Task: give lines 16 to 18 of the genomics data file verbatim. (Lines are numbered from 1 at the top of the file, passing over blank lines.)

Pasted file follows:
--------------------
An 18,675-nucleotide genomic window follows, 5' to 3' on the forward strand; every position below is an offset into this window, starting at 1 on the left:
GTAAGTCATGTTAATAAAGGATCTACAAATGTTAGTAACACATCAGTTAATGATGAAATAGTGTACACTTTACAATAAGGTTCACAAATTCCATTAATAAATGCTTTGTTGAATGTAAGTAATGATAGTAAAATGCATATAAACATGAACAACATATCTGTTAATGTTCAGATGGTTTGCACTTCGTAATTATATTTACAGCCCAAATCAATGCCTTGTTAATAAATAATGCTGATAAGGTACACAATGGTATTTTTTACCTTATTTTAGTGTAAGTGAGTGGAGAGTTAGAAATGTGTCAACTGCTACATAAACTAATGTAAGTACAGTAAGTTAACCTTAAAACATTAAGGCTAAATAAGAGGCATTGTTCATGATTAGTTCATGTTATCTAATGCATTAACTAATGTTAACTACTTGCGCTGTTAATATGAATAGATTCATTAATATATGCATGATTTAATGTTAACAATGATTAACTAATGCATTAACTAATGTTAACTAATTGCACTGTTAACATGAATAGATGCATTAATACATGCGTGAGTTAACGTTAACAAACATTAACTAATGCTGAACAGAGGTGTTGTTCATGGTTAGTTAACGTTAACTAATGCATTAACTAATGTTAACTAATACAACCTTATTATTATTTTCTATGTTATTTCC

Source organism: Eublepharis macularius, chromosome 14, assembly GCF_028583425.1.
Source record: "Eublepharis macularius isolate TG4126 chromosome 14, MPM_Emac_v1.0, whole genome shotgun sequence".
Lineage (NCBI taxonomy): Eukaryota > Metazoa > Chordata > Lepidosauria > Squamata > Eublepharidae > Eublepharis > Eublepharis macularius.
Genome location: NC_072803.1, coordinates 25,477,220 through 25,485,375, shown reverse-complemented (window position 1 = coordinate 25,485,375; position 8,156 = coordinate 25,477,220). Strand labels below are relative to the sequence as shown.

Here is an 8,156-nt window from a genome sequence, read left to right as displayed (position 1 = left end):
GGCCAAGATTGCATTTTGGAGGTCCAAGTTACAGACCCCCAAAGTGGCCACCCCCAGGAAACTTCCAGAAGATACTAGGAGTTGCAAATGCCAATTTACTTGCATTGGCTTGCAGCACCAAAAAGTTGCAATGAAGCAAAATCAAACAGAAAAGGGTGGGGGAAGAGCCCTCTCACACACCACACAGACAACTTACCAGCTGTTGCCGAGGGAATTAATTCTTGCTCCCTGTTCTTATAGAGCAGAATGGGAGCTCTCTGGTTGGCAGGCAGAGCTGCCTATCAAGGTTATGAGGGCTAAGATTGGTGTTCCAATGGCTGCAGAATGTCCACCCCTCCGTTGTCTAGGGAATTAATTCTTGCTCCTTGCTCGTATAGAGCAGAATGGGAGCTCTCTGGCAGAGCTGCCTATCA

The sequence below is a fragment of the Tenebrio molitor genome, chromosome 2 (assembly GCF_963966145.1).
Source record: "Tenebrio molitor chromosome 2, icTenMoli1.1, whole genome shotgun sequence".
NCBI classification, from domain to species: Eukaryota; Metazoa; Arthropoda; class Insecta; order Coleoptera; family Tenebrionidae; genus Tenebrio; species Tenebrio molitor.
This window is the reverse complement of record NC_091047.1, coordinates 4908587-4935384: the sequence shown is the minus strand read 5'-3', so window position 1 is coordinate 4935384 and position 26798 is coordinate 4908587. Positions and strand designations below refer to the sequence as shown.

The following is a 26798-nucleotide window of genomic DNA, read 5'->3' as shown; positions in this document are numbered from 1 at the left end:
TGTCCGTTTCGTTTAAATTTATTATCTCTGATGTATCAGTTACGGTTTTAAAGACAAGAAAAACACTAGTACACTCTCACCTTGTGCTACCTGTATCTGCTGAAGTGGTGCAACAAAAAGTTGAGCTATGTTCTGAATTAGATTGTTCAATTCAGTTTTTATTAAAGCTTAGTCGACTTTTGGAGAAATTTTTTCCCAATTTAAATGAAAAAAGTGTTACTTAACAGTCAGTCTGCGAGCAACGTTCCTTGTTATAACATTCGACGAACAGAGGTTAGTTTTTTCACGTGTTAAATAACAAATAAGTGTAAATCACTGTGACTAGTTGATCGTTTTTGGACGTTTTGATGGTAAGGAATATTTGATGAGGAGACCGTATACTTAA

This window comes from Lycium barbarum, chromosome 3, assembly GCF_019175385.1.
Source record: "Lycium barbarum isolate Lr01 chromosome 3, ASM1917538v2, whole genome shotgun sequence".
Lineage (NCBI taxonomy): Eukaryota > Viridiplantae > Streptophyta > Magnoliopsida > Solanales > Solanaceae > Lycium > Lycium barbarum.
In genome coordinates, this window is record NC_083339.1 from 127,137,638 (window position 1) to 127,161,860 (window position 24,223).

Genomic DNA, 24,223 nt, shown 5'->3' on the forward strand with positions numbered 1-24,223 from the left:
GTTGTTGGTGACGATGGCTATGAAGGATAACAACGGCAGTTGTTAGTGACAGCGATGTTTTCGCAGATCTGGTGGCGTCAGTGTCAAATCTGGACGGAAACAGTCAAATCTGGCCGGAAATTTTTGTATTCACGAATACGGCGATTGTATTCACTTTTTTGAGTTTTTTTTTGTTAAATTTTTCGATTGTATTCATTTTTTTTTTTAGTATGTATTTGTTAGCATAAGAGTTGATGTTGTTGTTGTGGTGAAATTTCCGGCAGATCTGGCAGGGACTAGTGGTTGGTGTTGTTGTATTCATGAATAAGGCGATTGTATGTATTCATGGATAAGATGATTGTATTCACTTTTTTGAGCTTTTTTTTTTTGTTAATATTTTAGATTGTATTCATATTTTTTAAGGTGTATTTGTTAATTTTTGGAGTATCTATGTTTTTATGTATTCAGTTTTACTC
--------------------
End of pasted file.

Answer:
Source record: "Lycium barbarum isolate Lr01 chromosome 3, ASM1917538v2, whole genome shotgun sequence".
Lineage (NCBI taxonomy): Eukaryota > Viridiplantae > Streptophyta > Magnoliopsida > Solanales > Solanaceae > Lycium > Lycium barbarum.
In genome coordinates, this window is record NC_083339.1 from 127,137,638 (window position 1) to 127,161,860 (window position 24,223).